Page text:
And although Fringe has often been compared to a flea market of productions, with as much junk as gems, the festival has facilitated quite a few success stories. Below, meet a few Fringe mainstays that may have gotten their feet wet at the festival but now manage backflips off the high-dive.
Then: In some ways, the inception of Washington Rogues took place in New York when artistic director Ryan Taylor went to see the weirdest performance he could find — “Busted Jesus Comix,” performed in a six-floor walk-up — after taking in such big-name shows as “The Lion King” and Baz Luhrmann’s “La Boheme” (“which was awful,” Taylor recalls).
“It really showed me what theater could be,” he says. “It was my first time seeing new, cutting-edge, politically relevant stuff.”
The Rogues made their debut eight years later at Capital Fringe 2008 with a version of “Busted Jesus Comix,” a comedic drama about a boy whose audacious comic strip places him on the wrong side of the law. The company has continued along that path of political theater while performing at Fringe every summer since. The group also took part in Arena Stage’s Edward Albee Festival with readings of “The Goat, or Who is Sylvia” and recently launched a reading series at BloomBars.
When it comes to selecting material, Taylor has a straightforward philosophy: “If something scares you, you should do it.”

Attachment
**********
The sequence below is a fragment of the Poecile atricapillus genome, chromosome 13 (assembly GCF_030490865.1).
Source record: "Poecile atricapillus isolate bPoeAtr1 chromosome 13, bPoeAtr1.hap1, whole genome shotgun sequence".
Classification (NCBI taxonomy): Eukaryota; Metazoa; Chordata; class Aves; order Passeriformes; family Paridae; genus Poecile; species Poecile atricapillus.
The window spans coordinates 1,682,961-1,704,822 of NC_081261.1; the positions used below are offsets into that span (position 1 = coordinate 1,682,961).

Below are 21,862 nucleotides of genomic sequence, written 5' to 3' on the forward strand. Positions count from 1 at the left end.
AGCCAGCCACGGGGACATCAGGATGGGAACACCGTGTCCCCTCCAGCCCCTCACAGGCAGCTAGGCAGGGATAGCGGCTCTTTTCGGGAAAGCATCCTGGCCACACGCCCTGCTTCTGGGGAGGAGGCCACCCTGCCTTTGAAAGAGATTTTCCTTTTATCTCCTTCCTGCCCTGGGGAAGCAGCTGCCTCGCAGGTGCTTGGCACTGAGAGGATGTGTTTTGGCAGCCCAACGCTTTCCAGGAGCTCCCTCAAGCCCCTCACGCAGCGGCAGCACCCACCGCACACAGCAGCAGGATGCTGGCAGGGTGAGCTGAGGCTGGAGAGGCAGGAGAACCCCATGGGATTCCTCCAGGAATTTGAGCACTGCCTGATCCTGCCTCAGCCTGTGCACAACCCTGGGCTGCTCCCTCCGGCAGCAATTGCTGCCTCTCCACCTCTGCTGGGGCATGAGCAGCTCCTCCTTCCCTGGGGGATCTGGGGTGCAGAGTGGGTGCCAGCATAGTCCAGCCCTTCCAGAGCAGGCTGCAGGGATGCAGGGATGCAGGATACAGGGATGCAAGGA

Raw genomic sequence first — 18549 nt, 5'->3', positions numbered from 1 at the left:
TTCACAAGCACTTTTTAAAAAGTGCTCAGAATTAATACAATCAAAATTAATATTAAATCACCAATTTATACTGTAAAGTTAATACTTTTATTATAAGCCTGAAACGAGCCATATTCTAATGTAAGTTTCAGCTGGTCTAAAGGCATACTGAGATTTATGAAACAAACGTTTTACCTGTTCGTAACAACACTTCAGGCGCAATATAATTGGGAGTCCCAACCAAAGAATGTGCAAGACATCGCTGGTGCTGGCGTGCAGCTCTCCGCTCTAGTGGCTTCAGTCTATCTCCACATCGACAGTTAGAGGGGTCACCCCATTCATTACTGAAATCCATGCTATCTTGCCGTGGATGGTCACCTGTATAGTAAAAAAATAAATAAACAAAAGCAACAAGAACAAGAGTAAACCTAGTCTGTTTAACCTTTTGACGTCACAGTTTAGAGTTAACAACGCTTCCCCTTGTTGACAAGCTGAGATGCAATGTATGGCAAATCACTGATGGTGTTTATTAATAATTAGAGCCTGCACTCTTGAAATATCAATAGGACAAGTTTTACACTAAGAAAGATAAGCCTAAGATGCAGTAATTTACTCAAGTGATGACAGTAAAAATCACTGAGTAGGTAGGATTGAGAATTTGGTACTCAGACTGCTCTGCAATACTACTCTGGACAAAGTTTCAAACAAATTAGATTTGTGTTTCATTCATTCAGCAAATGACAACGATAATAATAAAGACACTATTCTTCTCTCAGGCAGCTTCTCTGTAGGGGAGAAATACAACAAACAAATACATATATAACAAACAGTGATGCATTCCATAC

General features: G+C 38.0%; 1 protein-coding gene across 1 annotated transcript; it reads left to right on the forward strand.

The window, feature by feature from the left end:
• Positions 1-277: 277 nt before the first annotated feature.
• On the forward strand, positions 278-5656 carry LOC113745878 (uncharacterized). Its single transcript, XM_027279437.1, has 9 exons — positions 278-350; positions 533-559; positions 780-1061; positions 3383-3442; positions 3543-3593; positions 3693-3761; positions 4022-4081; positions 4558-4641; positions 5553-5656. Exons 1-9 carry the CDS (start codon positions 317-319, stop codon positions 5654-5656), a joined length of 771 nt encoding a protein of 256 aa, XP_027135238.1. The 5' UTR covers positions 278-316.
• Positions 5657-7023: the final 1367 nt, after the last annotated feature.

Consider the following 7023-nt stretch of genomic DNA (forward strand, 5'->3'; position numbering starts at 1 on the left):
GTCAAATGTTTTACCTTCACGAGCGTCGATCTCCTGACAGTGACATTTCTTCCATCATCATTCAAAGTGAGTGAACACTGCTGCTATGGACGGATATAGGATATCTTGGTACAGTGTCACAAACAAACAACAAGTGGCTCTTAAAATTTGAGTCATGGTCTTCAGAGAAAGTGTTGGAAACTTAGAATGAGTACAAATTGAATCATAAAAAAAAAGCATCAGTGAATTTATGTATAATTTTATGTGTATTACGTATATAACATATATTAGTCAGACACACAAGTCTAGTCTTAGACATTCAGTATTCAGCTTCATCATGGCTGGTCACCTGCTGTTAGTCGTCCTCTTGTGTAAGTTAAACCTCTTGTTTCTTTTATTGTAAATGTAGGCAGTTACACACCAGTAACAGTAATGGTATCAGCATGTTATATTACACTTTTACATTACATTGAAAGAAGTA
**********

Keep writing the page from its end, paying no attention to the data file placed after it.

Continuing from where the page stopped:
Now: This year’s Fringe installment finds the Rogues circling back to its “Comix” roots with a stylistically similar show, “Mitzi’s Abortion,” by Seattle-based playwright Elizabeth Heffron. The production follows a woman at a heart-breaking crossroads: When she finds out she is carrying a child with a birth defect, everyone has an opinion on what her next move should be. Lighter moments break up the heavy story line, including scenes with Mitzi’s spiritual adviser, the gluttonous ghost of Saint Thomas Aquinas.
Pinky Swear Productions
Then: As the name suggests, Pinky Swear started with a promise. When Karen Lange and Allyson Harkey watched a 2008 Fringe show with degradingly stereotypical female characters, the pair vowed to do better.
“I think the playwright could have used an editor,” Lange says. “And maybe a smack upside the head.”
The following year, the pinky swear paid off. “Freakshow” captured the group’s preferred ethos — “a little dark and a little edgy,” Lange explains — and looked at female outsiders populating a sideshow act under the big top, including an armless, legless woman.